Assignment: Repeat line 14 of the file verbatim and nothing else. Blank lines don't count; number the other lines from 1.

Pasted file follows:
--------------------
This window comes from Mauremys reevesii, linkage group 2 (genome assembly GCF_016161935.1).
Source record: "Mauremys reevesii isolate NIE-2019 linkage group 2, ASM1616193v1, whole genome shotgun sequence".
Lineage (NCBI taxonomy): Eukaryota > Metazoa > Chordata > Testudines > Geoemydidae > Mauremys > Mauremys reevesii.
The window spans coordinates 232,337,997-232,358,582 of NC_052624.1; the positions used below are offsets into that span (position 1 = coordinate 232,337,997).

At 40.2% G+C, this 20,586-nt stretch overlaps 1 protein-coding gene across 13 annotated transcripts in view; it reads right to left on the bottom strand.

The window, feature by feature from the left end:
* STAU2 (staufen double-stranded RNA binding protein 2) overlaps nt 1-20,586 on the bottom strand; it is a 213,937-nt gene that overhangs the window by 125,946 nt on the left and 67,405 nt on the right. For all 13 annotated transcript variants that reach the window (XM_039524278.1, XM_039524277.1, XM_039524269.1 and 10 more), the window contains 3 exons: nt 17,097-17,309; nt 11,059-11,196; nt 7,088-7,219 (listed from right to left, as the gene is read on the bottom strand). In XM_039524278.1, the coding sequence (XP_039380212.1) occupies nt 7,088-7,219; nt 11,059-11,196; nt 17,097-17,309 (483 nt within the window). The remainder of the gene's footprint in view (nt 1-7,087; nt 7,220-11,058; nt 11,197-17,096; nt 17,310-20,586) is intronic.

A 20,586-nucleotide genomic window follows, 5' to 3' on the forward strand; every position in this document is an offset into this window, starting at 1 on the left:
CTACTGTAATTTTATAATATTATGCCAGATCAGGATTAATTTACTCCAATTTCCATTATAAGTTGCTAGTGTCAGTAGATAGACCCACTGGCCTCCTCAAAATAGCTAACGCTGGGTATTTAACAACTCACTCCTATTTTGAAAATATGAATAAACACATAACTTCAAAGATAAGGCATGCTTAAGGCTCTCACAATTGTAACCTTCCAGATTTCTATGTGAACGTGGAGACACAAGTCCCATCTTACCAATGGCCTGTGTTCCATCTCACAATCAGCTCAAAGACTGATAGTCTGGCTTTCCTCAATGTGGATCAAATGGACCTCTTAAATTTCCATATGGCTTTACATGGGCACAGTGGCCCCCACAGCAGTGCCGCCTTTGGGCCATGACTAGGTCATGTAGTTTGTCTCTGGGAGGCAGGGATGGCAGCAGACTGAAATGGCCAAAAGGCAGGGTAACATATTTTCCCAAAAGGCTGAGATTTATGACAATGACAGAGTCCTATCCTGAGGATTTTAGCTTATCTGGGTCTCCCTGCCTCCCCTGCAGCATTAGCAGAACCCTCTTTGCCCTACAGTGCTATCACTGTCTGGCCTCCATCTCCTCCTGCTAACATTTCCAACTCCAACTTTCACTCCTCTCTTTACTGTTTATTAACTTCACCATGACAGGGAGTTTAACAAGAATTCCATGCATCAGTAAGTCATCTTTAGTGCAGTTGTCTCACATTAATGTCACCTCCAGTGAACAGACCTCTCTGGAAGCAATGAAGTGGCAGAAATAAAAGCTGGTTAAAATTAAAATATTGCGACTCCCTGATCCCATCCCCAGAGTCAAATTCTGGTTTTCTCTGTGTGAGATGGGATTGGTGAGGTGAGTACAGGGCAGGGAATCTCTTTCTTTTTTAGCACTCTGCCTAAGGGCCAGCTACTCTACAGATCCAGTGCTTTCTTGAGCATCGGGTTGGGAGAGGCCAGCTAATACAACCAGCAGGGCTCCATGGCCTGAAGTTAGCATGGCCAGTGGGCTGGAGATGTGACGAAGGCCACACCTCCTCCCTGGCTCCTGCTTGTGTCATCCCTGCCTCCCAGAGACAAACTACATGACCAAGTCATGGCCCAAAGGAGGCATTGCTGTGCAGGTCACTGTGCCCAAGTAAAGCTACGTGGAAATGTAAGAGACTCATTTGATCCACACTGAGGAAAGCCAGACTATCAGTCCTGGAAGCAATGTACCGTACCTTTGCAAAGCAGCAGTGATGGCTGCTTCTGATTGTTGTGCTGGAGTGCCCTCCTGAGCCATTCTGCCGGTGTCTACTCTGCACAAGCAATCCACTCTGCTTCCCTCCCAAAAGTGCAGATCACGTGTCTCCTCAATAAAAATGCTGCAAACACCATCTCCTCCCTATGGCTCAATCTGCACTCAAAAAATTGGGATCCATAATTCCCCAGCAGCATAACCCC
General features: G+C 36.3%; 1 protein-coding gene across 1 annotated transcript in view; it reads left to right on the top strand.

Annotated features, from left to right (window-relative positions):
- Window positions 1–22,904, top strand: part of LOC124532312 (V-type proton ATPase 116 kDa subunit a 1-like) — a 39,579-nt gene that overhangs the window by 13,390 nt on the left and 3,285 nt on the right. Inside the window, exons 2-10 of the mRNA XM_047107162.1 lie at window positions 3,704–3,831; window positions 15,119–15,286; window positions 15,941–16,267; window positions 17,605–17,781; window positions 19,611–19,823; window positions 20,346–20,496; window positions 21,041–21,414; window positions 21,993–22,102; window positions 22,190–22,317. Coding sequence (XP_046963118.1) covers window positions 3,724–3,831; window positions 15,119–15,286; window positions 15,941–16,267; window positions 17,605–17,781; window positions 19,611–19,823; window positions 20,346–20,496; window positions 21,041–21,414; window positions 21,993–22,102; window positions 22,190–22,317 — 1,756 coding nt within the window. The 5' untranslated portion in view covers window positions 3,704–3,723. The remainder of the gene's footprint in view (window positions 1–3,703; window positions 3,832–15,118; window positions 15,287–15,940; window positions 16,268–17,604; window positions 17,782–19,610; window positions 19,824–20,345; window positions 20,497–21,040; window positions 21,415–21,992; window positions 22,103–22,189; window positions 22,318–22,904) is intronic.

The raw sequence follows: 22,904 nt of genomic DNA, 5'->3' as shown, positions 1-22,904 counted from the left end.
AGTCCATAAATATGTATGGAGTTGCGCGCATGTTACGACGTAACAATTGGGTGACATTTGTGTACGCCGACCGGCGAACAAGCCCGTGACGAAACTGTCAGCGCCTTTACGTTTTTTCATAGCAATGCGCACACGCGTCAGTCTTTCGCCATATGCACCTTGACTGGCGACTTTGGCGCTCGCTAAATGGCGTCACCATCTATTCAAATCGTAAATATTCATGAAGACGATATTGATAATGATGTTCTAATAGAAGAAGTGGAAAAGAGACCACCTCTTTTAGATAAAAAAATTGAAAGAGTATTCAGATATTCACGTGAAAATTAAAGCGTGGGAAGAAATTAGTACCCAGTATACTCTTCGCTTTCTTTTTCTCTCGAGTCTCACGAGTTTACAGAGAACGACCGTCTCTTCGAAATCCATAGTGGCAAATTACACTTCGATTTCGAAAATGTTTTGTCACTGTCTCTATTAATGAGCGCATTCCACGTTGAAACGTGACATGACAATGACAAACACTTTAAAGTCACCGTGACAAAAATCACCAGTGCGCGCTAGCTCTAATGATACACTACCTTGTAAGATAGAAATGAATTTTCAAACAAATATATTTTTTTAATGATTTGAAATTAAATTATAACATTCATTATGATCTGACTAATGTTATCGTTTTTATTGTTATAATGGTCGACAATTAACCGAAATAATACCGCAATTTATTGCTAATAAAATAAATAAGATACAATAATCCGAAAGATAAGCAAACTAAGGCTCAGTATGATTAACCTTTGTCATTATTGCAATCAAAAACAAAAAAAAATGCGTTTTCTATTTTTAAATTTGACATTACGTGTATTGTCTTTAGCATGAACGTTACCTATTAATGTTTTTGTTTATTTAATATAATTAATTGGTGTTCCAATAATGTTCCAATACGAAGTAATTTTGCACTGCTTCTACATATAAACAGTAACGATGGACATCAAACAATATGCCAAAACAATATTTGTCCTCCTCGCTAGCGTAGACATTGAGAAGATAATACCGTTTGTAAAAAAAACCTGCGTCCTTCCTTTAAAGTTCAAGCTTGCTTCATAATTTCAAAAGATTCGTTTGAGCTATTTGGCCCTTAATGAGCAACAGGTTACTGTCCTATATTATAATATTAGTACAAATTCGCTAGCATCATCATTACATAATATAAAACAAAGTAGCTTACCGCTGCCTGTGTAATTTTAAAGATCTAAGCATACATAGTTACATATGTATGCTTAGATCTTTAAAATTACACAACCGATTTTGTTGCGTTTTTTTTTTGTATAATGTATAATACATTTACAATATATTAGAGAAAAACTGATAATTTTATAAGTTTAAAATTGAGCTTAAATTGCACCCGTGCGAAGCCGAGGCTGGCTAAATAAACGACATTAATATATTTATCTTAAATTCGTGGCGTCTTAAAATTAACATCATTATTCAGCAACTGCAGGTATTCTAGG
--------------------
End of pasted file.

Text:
AGTCCATAAATATGTATGGAGTTGCGCGCATGTTACGACGTAACAATTGGGTGACATTTGTGTACGCCGACCGGCGAACAAGCCCGTGACGAAACTGTCAGCGCCTTTACGTTTTTTCATAGCAATGCGCACACGCGTCAGTCTTTCGCCATATGCACCTTGACTGGCGACTTTGGCGCTCGCTAAATGGCGTCACCATCTATTCAAATCGTAAATATTCATGAAGACGATATTGATAATGATGTTCTAATAGAAGAAGTGGAAAAGAGACCACCTCTTTTAGATAAAAAAATTGAAAGAGTATTCAGATATTCACGTGAAAATTAAAGCGTGGGAAGAAATTAGTACCCAGTATACTCTTCGCTTTCTTTTTCTCTCGAGTCTCACGAGTTTACAGAGAACGACCGTCTCTTCGAAATCCATAGTGGCAAATTACACTTCGATTTCGAAAATGTTTTGTCACTGTCTCTATTAATGAGCGCATTCCACGTTGAAACGTGACATGACAATGACAAACACTTTAAAGTCACCGTGACAAAAATCACCAGTGCGCGCTAGCTCTAATGATACACTACCTTGTAAGATAGAAATGAATTTTCAAACAAATATATTTTTTTAATGATTTGAAATTAAATTATAACATTCATTATGATCTGACTAATGTTATCGTTTTTATTGTTATAATGGTCGACAATTAACCGAAATAATACCGCAATTTATTGCTAATAAAATAAATAAGATACAATAATCCGAAAGATAAGCAAACTAAGGCTCAGTATGATTAACCTTTGTCATTATTGCAATCAAAAACAAAAAAAAATGCGTTTTCTATTTTTAAATTTGACATTACGTGTATTGTCTTTAGCATGAACGTTACCTATTAATGTTTTTGTTTATTTAATATAATTAATTGGTGTTCCAATAATGTTCCAATACGAAGTAATTTTGCACTGCTTCTACATATAAACAGTAACGATGGACATCAAACAATATGCCAAAACAATATTTGTCCTCCTCGCTAGCGTAGACATTGAGAAGATAATACCGTTTGTAAAAAAAACCTGCGTCCTTCCTTTAAAGTTCAAGCTTGCTTCATAATTTCAAAAGATTCGTTTGAGCTATTTGGCCCTTAATGAGCAACAGGTTACTGTCCTATATTATAATATTAGTACAAATTCGCTAGCATCATCATTACATAATATAAAACAAAGTAGCTTACCGCTGCCTGTGTAATTTTAAAGATCTAAGCATACATAGTTACATATGTATGCTTAGATCTTTAAAATTACACAACCGATTTTGTTGCGTTTTTTTTTTGTATAATGTATAATACATTTACAATATATTAGAGAAAAACTGATAATTTTATAAGTTTAAAATTGAGCTTAAATTGCACCCGTGCGAAGCCGAGGCTGGCTAAATAAACGACATTAATATATTTATCTTAAATTCGTGGCGTCTTAAAATTAACATCATTATTCAGCAACTGCAGGTATTCTAGG